This case study shows that, in a hierarchical resource allocation system, (aggregated) information available at a management level does not necessary reflect the reality at the bottom level. Resource allocation decisions based solely on that information, as it is the case of the allocation of teachers in Cameroon’s secondary schools, are likely to be nonoptimal.

Our study also reveals that the workload disparities in the system increase and almost double from the top level to the bottom one. Clearly, each management level increases the teachers’ allocation disparity within the system. The result is a waste of financial resources, approximately 53 million USD per year, which is huge loss for a poor and developing country like Cameroon.

5.2. Discussions

The research reported in this paper has outlined four results with implications in the various scientific domains concerned with modelling hierarchical multiresource allocation problems as observed in scientific researches [6, 14, 23]. In the domain of resource management policy, the research has provided a generic description of features-based hierarchal multiresource allocation frameworks. This gives an extension to the limitations of computational approaches where resources and recipient agents are simply considered as elements of discrete sets [12]. The centralized computational approaches are considered as a features-based approach where the set of features is reduced to a singleton. The study only considers the case where each resource is allocated to only one recipient agent. Elsewhere, the hierarchy usually considered in large organisation studies [9, 24, 25] is supposed to be balanced in this study. The second result is an approximation formula to measure the workload-based multiresource allocation disparities in hierarchical decision-making systems. It has implications in either resource management when disparity reduction is used as an indicator of quality of services or in economics where the concerned is the cost of disparities as in [2628].

Even though economic and management semantics of this measure has not been investigated in this paper, one can notice that it could be used as effective and efficient indicators of multiresource allocation decisions as described in [29]. The third result with implications in algebra is the introduction of multisorted tree-algebra concepts combined with concepts of portrait set to build a modelling framework, which can appropriately capture both analytical and computational features of hierarchical multiresource allocation decision systems. It would not have been easy with classic multisorted algebras [30] to combine the description of hierarchy with the algebraic computation required at each node of the decision hierarchy. The fourth result with implications to operation research is the algebraic modelling of disparity-based hierarchical multiresource allocation problems. Even though the resolution of these problems was not our objective, their mathematical formulation opens a way for investigating their resolutions. Elsewhere, these results offer an algebraic specification framework for decision support tools to be inserted when specifying hierarchical multiresource allocation information systems (RAIS).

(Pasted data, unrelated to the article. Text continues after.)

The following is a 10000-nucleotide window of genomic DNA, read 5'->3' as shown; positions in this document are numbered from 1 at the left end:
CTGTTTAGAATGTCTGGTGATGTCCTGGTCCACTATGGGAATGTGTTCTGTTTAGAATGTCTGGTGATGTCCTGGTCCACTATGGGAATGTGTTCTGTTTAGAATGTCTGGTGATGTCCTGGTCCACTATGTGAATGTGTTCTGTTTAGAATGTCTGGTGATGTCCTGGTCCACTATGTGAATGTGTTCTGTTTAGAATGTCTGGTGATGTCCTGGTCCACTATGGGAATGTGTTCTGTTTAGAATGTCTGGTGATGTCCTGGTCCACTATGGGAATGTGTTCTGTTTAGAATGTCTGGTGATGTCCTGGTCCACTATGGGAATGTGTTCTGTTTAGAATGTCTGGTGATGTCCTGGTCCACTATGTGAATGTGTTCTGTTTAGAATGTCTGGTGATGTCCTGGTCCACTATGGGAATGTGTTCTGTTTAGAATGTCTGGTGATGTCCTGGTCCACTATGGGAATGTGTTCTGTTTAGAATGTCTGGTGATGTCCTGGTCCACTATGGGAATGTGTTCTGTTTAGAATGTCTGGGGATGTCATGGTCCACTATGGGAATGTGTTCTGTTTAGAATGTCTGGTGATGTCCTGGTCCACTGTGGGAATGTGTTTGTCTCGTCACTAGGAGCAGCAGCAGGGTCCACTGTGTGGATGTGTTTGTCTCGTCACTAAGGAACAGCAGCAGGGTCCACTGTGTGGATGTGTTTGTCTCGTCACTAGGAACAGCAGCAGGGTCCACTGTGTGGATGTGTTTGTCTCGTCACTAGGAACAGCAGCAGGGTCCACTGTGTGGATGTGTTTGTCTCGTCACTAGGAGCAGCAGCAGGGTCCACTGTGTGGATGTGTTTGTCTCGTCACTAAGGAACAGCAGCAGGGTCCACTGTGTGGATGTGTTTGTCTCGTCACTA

Finally, the simulation of the model gives the results in Figure 1 which presents a case study result of the disparity throughout the hierarchy. At each node, the goal in the left white box is compared with the result in the right violet box and the resulting value of their difference is in the box below with positive values showing extra resources, negative values showing deficits, and zero value showing balance. For each level, the values on the right help observe the discrepancy between the disparities at the bottom level with those at the intermediary and top levels. For example, while the left node of level L3 is showing a balanced allocation, there are disparities at the subordinate nodes in the lower levels. This shows how aggregated information at the top of the hierarchy (showing here a deficit of 15 hours) does not correspond to realities in the operational level (showing here a deficit of 20 hours and an excess of 5 hours). This justifies the necessity to have a performance measurement information system allowing managers to observe the whole disparity in the system without limiting their observation at their own position.

6. Conclusion

In this paper, the research consisted in measuring multiresource distribution disparities and modelling their related reduction problems in hierarchical multiresource allocation decision systems. Despite the research on resource allocation, generally oriented towards computational aspect of social welfare, a modeling framework including the analytical aspects has not yet been formally investigated. To address these issues, a generic description of HMRA system has been done to identify transversal features of such problems. Also, an algebraic modelling framework called multisorted tree-algebra has been introduced to provide a formula that measures workload-based resource distribution disparities and to model their related minimization problems. Though this model is based on our previous description of generic features-based hierarchical multiresource allocation systems, we did not attempt solutions to problems and their related computational studies as this was not the focus of this research. However, the framework proposed opens the way to the investigation of new methods of resolution of this class of problems generally observed in the real world. Also, this framework can be used in formal specification of decision support tools for efficient hierarchical multiresource allocation information systems.

Conflict of Interests

The authors declare that there is no conflict of interests regarding the publication of this paper.